The trial was held not in Chemnitz but in Saxony's state capital Dresden, for security reasons and because of what the court called the “extraordinarily high public interest”.

News of the killing a year ago spread within hours on social media and led neo-Nazis, angry football hooligans, extremist martial arts fans and others to march through Chemnitz.

In some cases, the mobs randomly attacked people of foreign appearance and,
in follow-up mass rallies, fascist activists openly performed the illegal Hitler salute.

Local Jewish, Turkish and Iranian restaurants at the time became targets of
xenophobic vandalism.

READ ALSO: Jewish restaurant attacked amid German protests

As the extremist AfD, Pegida and Pro Chemnitz movements marched in Chemnitz, and anti-fascist groups organised large counter-protests, a political fight also raged in Berlin.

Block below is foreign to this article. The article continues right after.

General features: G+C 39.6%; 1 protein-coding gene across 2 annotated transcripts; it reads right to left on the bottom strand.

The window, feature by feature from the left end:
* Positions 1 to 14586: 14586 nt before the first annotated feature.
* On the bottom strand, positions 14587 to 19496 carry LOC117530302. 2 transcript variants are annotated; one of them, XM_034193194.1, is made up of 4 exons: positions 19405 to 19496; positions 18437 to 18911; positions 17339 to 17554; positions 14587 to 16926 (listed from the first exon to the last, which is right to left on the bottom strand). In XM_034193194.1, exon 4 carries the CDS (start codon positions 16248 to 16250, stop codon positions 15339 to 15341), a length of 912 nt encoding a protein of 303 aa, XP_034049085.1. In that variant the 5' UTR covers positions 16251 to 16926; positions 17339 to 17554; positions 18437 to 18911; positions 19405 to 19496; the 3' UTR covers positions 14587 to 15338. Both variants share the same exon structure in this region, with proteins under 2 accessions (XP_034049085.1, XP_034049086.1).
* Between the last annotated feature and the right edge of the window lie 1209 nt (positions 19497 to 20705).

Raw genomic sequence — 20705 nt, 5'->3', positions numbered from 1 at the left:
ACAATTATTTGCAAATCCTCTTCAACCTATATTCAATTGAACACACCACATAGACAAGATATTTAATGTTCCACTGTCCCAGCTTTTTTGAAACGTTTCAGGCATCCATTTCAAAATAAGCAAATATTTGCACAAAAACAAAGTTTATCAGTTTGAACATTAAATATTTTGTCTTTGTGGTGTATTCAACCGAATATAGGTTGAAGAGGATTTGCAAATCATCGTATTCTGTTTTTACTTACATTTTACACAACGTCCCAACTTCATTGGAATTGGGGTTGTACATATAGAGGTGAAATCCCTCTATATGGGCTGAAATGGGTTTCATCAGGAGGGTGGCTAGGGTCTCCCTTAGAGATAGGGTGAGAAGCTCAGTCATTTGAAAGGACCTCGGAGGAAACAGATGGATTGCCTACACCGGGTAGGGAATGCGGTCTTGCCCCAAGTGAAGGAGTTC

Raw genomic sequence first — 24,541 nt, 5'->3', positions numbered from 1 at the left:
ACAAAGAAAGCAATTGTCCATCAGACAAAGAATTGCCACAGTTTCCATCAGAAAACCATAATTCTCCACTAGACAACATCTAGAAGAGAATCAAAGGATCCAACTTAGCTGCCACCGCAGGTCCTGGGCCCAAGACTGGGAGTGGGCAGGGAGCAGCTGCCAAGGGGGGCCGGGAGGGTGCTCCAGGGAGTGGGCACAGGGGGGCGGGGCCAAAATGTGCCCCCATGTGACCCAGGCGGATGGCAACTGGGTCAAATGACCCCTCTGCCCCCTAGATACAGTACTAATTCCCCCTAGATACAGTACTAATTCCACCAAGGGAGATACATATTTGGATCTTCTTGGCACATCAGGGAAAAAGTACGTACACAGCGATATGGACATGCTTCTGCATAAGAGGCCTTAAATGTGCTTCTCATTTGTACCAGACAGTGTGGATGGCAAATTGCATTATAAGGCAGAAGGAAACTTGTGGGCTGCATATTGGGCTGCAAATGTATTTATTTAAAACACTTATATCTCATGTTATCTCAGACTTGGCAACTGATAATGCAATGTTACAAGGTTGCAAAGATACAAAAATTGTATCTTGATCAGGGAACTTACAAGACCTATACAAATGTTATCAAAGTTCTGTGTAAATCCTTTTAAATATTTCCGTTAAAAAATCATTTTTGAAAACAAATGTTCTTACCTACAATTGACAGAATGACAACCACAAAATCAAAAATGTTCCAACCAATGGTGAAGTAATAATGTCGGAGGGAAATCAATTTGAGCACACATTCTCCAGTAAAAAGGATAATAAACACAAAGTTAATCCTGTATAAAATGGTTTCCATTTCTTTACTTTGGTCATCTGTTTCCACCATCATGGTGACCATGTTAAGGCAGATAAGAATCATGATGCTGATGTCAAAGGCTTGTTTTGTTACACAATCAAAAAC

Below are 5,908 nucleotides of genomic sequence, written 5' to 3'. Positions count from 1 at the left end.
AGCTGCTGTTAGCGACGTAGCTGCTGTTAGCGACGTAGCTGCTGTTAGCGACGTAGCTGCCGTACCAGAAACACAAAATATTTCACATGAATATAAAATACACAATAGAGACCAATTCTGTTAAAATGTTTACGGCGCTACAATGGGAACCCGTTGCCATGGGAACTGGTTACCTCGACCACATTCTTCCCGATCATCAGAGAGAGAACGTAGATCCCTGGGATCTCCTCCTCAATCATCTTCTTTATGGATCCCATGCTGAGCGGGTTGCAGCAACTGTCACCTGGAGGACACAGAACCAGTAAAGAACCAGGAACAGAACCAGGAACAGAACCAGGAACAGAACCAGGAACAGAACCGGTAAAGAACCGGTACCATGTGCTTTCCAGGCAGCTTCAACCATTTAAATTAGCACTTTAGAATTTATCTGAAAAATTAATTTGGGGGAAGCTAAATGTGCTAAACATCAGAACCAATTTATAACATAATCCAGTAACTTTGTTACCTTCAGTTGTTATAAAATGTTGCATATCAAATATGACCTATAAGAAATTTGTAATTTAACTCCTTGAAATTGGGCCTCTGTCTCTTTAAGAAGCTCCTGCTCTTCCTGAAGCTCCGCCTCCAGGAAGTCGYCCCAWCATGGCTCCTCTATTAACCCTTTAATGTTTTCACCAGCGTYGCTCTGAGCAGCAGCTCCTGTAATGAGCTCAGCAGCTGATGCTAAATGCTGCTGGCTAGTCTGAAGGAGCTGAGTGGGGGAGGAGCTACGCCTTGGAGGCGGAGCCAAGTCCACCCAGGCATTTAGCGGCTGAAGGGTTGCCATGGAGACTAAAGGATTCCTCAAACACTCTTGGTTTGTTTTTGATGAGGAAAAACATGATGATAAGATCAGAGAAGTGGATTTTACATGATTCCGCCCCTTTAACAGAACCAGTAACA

Anti-migrant protesters hold German flags during a demonstration in Chemnitz on September 1st 2018. Photo: DPA

In a controversy that shook Chancellor Angela Merkel's coalition government, the then-domestic spy chief Hans-Georg Maaßen, an outspoken critic of her liberal immigration policy, questioned her assessment that the violence amounted to organised “hunts” of ethnic minorities.

Maaßen, a member of Merkel's Christian Democrats (CDU), eventually had to
step down. But he has recently been touring eastern Germany with speaking
engagements outlining his hardline stance on immigration and security.

The Chemnitz unrest threw a harsh spotlight on the drab city of 240,000 people, formerly known as Karl-Marx-Stadt, which has had an extremist subculture since the turbulent years after the 1989 fall of the Berlin Wall.

In the 1990s it was an early hideout for a militant neo-Nazi cell dubbed
the National Socialist Underground, which was only uncovered in 2011 after its
members had murdered nine immigrants and a police officer.

Last October, police arrested eight men accused of having formed the far-right militant group “Revolution Chemnitz”.